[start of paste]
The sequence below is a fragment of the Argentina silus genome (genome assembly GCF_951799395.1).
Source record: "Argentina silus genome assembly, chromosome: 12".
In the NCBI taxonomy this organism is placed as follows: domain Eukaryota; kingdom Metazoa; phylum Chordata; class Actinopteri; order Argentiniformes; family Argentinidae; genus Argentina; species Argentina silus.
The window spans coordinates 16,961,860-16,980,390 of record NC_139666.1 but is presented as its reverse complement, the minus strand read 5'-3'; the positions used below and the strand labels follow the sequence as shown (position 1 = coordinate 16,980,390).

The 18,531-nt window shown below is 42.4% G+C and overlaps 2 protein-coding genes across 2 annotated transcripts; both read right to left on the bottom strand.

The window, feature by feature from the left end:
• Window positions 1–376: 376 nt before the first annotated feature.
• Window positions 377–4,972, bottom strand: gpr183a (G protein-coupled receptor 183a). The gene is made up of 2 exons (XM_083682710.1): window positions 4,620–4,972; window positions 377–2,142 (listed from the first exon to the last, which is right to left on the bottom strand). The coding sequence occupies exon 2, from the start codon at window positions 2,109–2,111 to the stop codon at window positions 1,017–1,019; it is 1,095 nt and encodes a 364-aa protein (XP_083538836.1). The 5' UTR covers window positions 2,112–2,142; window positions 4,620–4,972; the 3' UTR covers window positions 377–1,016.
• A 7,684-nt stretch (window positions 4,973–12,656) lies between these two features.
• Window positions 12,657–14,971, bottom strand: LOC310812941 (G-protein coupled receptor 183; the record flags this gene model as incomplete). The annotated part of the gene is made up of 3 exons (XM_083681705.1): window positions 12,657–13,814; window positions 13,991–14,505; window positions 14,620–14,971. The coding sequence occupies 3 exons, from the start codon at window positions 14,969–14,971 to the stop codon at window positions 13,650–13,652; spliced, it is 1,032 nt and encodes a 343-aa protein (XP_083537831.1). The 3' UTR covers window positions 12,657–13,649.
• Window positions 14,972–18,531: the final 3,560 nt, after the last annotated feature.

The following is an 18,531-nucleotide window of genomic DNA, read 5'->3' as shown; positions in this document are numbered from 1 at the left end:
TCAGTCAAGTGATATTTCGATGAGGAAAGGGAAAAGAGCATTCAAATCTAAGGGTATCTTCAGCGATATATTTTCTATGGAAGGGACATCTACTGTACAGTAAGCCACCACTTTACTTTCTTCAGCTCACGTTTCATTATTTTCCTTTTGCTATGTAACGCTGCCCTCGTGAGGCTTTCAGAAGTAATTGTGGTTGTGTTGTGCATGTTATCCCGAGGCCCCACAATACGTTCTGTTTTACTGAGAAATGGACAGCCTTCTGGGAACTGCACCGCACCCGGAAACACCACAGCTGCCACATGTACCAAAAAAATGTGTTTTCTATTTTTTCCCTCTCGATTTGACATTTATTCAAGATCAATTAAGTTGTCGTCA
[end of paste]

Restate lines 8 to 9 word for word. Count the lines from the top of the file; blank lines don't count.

• Window positions 377–4,972, bottom strand: gpr183a (G protein-coupled receptor 183a). The gene is made up of 2 exons (XM_083682710.1): window positions 4,620–4,972; window positions 377–2,142 (listed from the first exon to the last, which is right to left on the bottom strand). The coding sequence occupies exon 2, from the start codon at window positions 2,109–2,111 to the stop codon at window positions 1,017–1,019; it is 1,095 nt and encodes a 364-aa protein (XP_083538836.1). The 5' UTR covers window positions 2,112–2,142; window positions 4,620–4,972; the 3' UTR covers window positions 377–1,016.
• A 7,684-nt stretch (window positions 4,973–12,656) lies between these two features.